If you have been assigned the responsibility of resource management during an incident then you will likely be engaged in a complex analysis. This is the reason why you will probably feel the need for effective resource coordination. However, before you get into the details of resource coordination and its importance in an incident management plan, it is important for you to know what exactly NIMS is.
You should first know what NIMS is and then you should be able to understand what resource coordination throughout the incident
To know what NIMS is, you have to first know what NIMS is not. NIMS is not an acronym; it is a concept that is used throughout the management task and helps in managing your resources. You should already know what NIMS is if you have been assigned the responsibility of a management task. You have to be wondering what is N IMS and how could you possibly gain from it.
NIMS is an acronym for the phrase, Non-Medical Independent Multiple Information Model
It is a process that involves coordination of information from different people, organizations, and the like in order to generate reports, analysis, and recommendations from the gathered data. In other words, NIMS is a set of techniques which involves real-time dispersion of data, personnel, equipment, teams, and locations to provide accurate and timely on Scene incident management solutions.
Now, we will explain what NIMS is not. We will not be discussing the importance of NIMS in managing an incident response or in establishing multiple decision making models within an organization
The purpose of this article is to enlighten those individuals who are involved with managing incidents, as well as their teams and/or management structures, on the process of proper coordinating and sharing data and knowledge among multiple organizations and multiple jurisdictions.
A major part of any good disaster management plan revolves around establishing multiple effective communication links and getting as much information to your field representatives, on-site officials, and your field office as possible. In an emergency operation or an incident, a well-crafted communication plan can be very important to the success of the mission. Many times an incident report can be very detailed and confusing to the on-site office, field agents, and/or officers, which in turn can slow down the response time of emergency operations and put lives at risk. Resource coordination, in other words, is a big part of any successful EOCS operation and is absolutely necessary when utilizing multiple communications systems.
NIMS is really a very broad concept, which encompasses several different steps and is the first step toward establishing a common chain of command for responding to emergencies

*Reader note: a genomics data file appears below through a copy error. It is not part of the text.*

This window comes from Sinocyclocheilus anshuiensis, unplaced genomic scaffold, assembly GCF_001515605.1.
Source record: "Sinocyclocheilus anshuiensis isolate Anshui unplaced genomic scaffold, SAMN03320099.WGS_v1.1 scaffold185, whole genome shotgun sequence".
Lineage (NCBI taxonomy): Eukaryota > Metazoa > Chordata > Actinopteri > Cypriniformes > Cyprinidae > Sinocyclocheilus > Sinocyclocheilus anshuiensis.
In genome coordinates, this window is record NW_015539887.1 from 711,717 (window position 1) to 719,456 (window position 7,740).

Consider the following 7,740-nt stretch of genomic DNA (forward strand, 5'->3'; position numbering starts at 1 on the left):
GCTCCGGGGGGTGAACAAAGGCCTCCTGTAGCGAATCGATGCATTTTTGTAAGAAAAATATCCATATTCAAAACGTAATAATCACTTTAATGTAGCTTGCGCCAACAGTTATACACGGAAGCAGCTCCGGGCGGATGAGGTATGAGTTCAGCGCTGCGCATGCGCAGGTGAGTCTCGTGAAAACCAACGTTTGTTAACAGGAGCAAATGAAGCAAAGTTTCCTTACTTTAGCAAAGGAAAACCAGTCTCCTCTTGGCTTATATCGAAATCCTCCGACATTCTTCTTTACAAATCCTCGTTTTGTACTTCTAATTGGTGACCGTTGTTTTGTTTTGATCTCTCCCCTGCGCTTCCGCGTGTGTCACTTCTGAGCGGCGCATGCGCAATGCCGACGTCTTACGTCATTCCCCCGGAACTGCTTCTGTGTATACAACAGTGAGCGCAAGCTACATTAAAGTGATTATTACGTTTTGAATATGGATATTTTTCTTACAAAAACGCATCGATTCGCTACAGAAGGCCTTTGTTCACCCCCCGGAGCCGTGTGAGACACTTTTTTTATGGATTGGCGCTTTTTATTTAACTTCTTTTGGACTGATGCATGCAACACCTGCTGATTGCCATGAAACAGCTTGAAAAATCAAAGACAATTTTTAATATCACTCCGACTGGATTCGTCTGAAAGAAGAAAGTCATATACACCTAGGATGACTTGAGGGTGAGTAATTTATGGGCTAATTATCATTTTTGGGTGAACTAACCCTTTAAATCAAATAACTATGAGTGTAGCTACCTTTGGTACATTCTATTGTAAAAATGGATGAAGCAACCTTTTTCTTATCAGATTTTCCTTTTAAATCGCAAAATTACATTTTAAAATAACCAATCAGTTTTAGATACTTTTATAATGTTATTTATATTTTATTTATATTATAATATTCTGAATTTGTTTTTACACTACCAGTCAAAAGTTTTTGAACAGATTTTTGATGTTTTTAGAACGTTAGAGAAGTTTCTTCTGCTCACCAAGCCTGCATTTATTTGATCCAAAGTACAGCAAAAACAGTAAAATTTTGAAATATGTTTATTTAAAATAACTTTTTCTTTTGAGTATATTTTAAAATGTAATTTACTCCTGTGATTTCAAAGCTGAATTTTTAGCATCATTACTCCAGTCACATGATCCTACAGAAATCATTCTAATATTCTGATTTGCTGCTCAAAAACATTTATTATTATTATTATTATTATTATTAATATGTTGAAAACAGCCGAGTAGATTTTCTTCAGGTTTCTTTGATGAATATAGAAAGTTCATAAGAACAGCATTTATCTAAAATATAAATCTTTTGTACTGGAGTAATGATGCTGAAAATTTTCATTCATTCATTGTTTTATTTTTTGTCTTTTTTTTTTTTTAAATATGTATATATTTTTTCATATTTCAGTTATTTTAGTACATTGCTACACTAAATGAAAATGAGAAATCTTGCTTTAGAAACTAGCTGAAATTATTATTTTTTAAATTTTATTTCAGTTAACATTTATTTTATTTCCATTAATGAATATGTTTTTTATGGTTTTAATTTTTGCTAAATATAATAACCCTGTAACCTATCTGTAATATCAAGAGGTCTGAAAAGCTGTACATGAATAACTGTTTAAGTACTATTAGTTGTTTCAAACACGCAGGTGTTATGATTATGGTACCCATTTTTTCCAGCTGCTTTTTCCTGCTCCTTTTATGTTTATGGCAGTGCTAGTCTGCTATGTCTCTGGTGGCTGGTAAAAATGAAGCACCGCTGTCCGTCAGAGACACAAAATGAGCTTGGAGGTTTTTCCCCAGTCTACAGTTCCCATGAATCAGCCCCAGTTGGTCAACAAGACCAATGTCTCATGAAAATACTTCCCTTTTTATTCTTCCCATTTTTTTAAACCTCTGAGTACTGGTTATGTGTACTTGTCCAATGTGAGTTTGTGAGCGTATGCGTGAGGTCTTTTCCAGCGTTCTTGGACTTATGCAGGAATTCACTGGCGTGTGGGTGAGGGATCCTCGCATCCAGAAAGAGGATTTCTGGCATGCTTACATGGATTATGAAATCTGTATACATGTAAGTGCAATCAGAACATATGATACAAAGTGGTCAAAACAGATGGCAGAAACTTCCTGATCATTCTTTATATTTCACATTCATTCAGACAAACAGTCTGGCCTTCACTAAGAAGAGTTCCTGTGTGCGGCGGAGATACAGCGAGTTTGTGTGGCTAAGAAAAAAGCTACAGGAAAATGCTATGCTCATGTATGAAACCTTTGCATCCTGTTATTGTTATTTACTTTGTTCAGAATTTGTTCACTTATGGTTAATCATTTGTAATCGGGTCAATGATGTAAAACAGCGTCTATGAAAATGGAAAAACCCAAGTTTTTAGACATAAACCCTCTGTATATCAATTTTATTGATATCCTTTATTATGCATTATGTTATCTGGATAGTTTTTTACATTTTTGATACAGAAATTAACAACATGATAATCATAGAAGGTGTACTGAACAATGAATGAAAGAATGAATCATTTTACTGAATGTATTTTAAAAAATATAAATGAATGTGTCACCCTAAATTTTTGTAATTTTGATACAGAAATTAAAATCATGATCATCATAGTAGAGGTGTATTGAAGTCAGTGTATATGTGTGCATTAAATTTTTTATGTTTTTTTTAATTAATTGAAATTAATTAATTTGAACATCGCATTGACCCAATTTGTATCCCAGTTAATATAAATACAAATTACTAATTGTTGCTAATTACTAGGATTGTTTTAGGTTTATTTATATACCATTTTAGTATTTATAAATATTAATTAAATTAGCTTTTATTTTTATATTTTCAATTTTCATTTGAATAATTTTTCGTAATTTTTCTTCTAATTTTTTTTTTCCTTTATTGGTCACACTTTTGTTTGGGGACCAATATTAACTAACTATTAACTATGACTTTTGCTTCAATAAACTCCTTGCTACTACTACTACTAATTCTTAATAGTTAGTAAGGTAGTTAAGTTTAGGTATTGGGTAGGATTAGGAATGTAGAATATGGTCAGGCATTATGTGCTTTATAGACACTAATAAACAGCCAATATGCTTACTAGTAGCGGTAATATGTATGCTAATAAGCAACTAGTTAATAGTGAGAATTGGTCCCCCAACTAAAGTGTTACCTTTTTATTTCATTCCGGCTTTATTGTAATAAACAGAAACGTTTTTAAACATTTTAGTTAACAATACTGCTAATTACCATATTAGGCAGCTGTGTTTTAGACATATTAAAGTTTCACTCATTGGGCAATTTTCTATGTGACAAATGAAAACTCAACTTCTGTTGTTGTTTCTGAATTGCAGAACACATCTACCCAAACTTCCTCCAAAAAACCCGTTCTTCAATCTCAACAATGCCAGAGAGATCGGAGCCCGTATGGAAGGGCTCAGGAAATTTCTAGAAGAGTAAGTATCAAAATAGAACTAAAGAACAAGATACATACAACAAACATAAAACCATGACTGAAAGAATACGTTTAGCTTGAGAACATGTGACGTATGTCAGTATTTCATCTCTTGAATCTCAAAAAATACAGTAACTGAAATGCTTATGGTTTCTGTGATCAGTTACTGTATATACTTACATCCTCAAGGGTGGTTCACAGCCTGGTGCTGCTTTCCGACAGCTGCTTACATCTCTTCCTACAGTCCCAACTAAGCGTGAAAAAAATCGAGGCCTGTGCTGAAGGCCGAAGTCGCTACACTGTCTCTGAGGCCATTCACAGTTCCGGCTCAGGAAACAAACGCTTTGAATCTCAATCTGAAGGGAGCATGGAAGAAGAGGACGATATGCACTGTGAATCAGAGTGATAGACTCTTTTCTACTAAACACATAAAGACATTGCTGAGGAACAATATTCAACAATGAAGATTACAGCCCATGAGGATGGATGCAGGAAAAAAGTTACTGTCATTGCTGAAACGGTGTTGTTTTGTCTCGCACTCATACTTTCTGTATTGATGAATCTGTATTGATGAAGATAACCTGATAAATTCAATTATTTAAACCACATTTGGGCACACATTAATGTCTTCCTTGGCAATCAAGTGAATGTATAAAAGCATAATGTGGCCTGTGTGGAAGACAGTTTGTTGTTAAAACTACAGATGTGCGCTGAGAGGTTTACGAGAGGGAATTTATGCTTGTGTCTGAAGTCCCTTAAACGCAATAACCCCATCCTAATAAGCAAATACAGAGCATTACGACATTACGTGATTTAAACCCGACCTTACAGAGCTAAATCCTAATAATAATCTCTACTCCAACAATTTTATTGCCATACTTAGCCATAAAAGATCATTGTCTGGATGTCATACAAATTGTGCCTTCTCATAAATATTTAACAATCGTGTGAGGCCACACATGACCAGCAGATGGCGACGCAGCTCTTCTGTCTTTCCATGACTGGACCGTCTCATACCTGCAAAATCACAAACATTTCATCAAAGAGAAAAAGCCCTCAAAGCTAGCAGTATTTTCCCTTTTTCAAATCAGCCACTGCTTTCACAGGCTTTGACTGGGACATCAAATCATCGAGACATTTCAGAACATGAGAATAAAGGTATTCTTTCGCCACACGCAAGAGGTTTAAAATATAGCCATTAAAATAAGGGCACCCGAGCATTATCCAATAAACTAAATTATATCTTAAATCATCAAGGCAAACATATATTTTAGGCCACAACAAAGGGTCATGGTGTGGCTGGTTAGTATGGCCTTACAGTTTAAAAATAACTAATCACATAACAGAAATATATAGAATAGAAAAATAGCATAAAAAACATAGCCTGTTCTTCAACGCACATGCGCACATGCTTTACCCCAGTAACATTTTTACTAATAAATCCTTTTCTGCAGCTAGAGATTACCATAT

It establishes the chain of command for all personnel involved in a critical incident, emergency operation, or other incident which may be of critical importance but also potentially dangerous. Within the N IMS process, there may be several different activities that should be considered, such as defining incident severity classification, assigning various tasks, identifying appropriate resources, preparing various incident reports, monitoring incident status, communicating with other field offices and departments, preparing action plans, etc.
Resource coordination is also a common terminology task which is often overlooked by those in the field
Proper resource management involves the management of human capital, infrastructure, and equipment, which all have varying needs and resources and should all be planned for. N IMS is often a vital first step in the process of allocating resources to best suit a particular organization’s or department’s needs, which also includes the provision of temporary storage as well. All of these are vital components of a sound EOCS implementation strategy and N IMS is an integral component of any successful implementation plan. There are many benefits associated with N IMS, including the ability to implement a common chain of command for all personnel involved in a critical incident, the ability to scalability and portability, the creation of a single central hub for monitoring and reporting on incident status, and the creation of a single, standard database which can be accessed from anywhere within the entire network.
So, which resource management task enables resource coordination throughout the incident? This is the hard question
The five key communications requirements in Incident Command and Control are: a. A means of channeling all of the key communications necessary to contain the response, including EOC, between all incident units and the field office or other major resource coordination location. b. A common set of communication protocols and tools which will be used throughout the entire response to create a common chain of command and to make common tasks simpler and more cost-effective. c. The creation of a single database which can be accessed from anywhere within the entire network to create a single central hub for all reporting and monitoring. d. The creation of a standardized database that will enable field operations and tactical commands to be easily transferred from one area to another.